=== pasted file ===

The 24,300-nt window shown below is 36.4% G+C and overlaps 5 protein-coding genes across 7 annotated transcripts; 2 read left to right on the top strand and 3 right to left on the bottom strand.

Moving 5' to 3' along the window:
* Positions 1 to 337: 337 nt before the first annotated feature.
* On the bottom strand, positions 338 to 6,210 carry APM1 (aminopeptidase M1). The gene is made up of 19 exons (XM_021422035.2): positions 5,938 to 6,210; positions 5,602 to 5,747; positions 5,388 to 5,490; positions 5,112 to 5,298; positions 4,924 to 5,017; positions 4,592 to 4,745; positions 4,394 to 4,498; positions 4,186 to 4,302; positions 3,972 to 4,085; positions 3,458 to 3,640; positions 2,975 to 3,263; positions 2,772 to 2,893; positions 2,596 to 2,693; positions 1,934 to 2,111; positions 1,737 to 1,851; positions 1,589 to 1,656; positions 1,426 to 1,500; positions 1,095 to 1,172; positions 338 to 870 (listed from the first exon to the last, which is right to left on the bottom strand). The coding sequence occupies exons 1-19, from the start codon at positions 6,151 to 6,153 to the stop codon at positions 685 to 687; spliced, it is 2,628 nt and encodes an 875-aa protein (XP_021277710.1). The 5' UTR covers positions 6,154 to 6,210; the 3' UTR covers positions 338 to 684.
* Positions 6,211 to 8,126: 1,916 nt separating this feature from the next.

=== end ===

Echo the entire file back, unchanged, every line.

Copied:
The 24,300-nt window shown below is 36.4% G+C and overlaps 5 protein-coding genes across 7 annotated transcripts; 2 read left to right on the top strand and 3 right to left on the bottom strand.

Moving 5' to 3' along the window:
* Positions 1 to 337: 337 nt before the first annotated feature.
* On the bottom strand, positions 338 to 6,210 carry APM1 (aminopeptidase M1). The gene is made up of 19 exons (XM_021422035.2): positions 5,938 to 6,210; positions 5,602 to 5,747; positions 5,388 to 5,490; positions 5,112 to 5,298; positions 4,924 to 5,017; positions 4,592 to 4,745; positions 4,394 to 4,498; positions 4,186 to 4,302; positions 3,972 to 4,085; positions 3,458 to 3,640; positions 2,975 to 3,263; positions 2,772 to 2,893; positions 2,596 to 2,693; positions 1,934 to 2,111; positions 1,737 to 1,851; positions 1,589 to 1,656; positions 1,426 to 1,500; positions 1,095 to 1,172; positions 338 to 870 (listed from the first exon to the last, which is right to left on the bottom strand). The coding sequence occupies exons 1-19, from the start codon at positions 6,151 to 6,153 to the stop codon at positions 685 to 687; spliced, it is 2,628 nt and encodes an 875-aa protein (XP_021277710.1). The 5' UTR covers positions 6,154 to 6,210; the 3' UTR covers positions 338 to 684.
* Positions 6,211 to 8,126: 1,916 nt separating this feature from the next.